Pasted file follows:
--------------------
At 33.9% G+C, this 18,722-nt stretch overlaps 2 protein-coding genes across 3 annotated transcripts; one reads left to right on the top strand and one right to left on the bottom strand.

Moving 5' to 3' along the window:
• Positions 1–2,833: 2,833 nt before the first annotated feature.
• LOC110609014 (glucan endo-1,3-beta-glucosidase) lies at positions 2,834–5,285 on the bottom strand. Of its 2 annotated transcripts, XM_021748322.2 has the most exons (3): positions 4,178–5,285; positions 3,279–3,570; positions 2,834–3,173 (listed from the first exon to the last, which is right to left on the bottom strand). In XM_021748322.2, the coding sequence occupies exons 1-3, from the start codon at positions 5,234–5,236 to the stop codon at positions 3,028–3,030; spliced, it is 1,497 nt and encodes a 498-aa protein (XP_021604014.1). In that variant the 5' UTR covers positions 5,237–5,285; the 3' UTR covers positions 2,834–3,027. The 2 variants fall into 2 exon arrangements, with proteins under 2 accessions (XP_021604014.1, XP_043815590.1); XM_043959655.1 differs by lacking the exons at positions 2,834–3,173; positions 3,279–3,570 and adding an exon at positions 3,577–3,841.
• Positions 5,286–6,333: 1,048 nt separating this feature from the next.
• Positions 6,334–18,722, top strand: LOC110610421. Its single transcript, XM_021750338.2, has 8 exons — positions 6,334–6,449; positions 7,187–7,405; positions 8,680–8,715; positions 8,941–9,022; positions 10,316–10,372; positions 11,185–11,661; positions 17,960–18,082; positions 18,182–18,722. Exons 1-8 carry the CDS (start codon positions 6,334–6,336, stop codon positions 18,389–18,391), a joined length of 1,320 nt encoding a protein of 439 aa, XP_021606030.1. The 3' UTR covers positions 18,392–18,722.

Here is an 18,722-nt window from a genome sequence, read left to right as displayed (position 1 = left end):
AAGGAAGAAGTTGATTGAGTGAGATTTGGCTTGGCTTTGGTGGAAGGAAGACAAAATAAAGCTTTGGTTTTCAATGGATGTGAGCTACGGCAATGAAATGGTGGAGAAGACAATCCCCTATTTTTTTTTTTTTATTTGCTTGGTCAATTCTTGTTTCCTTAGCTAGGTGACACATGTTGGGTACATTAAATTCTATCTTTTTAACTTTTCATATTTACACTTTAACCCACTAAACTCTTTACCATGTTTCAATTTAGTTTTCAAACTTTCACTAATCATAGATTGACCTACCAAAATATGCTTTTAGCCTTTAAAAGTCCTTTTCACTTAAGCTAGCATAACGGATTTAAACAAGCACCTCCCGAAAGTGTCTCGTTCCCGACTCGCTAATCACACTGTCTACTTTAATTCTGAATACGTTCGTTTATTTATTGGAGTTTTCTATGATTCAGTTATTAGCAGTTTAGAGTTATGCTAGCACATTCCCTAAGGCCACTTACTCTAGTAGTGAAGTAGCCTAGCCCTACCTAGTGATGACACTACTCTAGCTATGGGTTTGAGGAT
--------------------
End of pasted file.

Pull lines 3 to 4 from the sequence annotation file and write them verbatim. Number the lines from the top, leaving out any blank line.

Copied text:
• Positions 1–2,833: 2,833 nt before the first annotated feature.
• LOC110609014 (glucan endo-1,3-beta-glucosidase) lies at positions 2,834–5,285 on the bottom strand. Of its 2 annotated transcripts, XM_021748322.2 has the most exons (3): positions 4,178–5,285; positions 3,279–3,570; positions 2,834–3,173 (listed from the first exon to the last, which is right to left on the bottom strand). In XM_021748322.2, the coding sequence occupies exons 1-3, from the start codon at positions 5,234–5,236 to the stop codon at positions 3,028–3,030; spliced, it is 1,497 nt and encodes a 498-aa protein (XP_021604014.1). In that variant the 5' UTR covers positions 5,237–5,285; the 3' UTR covers positions 2,834–3,027. The 2 variants fall into 2 exon arrangements, with proteins under 2 accessions (XP_021604014.1, XP_043815590.1); XM_043959655.1 differs by lacking the exons at positions 2,834–3,173; positions 3,279–3,570 and adding an exon at positions 3,577–3,841.